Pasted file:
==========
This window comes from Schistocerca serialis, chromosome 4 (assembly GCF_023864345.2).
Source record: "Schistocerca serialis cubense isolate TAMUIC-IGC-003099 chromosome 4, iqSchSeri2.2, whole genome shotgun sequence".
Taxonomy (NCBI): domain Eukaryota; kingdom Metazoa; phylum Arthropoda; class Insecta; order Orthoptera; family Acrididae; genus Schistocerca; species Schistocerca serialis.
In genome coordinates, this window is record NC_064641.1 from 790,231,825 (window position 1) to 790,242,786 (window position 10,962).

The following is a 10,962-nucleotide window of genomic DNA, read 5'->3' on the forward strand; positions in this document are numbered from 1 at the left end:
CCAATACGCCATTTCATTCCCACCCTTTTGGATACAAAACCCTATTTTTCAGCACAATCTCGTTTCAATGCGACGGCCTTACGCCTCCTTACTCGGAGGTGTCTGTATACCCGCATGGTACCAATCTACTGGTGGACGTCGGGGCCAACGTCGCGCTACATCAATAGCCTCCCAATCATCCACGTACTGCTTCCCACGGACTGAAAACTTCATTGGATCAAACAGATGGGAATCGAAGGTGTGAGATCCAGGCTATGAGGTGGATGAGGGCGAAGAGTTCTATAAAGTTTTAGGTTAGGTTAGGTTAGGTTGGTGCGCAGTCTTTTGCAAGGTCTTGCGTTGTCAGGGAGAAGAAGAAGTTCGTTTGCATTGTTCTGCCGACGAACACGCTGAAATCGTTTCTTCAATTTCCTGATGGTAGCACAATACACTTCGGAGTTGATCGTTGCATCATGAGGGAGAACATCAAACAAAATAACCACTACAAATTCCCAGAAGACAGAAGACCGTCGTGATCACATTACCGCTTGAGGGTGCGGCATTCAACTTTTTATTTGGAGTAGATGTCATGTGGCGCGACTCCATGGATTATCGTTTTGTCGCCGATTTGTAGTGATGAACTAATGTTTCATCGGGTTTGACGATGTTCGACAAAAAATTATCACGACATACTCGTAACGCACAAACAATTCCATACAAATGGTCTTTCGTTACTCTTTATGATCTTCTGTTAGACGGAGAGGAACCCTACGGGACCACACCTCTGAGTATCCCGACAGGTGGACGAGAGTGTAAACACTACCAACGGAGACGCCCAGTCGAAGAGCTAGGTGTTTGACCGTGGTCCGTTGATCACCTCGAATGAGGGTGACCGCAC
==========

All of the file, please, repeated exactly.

This window comes from Schistocerca serialis, chromosome 4 (assembly GCF_023864345.2).
Source record: "Schistocerca serialis cubense isolate TAMUIC-IGC-003099 chromosome 4, iqSchSeri2.2, whole genome shotgun sequence".
Taxonomy (NCBI): domain Eukaryota; kingdom Metazoa; phylum Arthropoda; class Insecta; order Orthoptera; family Acrididae; genus Schistocerca; species Schistocerca serialis.
In genome coordinates, this window is record NC_064641.1 from 790,231,825 (window position 1) to 790,242,786 (window position 10,962).

The following is a 10,962-nucleotide window of genomic DNA, read 5'->3' on the forward strand; positions in this document are numbered from 1 at the left end:
CCAATACGCCATTTCATTCCCACCCTTTTGGATACAAAACCCTATTTTTCAGCACAATCTCGTTTCAATGCGACGGCCTTACGCCTCCTTACTCGGAGGTGTCTGTATACCCGCATGGTACCAATCTACTGGTGGACGTCGGGGCCAACGTCGCGCTACATCAATAGCCTCCCAATCATCCACGTACTGCTTCCCACGGACTGAAAACTTCATTGGATCAAACAGATGGGAATCGAAGGTGTGAGATCCAGGCTATGAGGTGGATGAGGGCGAAGAGTTCTATAAAGTTTTAGGTTAGGTTAGGTTAGGTTGGTGCGCAGTCTTTTGCAAGGTCTTGCGTTGTCAGGGAGAAGAAGAAGTTCGTTTGCATTGTTCTGCCGACGAACACGCTGAAATCGTTTCTTCAATTTCCTGATGGTAGCACAATACACTTCGGAGTTGATCGTTGCATCATGAGGGAGAACATCAAACAAAATAACCACTACAAATTCCCAGAAGACAGAAGACCGTCGTGATCACATTACCGCTTGAGGGTGCGGCATTCAACTTTTTATTTGGAGTAGATGTCATGTGGCGCGACTCCATGGATTATCGTTTTGTCGCCGATTTGTAGTGATGAACTAATGTTTCATCGGGTTTGACGATGTTCGACAAAAAATTATCACGACATACTCGTAACGCACAAACAATTCCATACAAATGGTCTTTCGTTACTCTTTATGATCTTCTGTTAGACGGAGAGGAACCCTACGGGACCACACCTCTGAGTATCCCGACAGGTGGACGAGAGTGTAAACACTACCAACGGAGACGCCCAGTCGAAGAGCTAGGTGTTTGACCGTGGTCCGTTGATCACCTCGAATGAGGGTGACCGCAC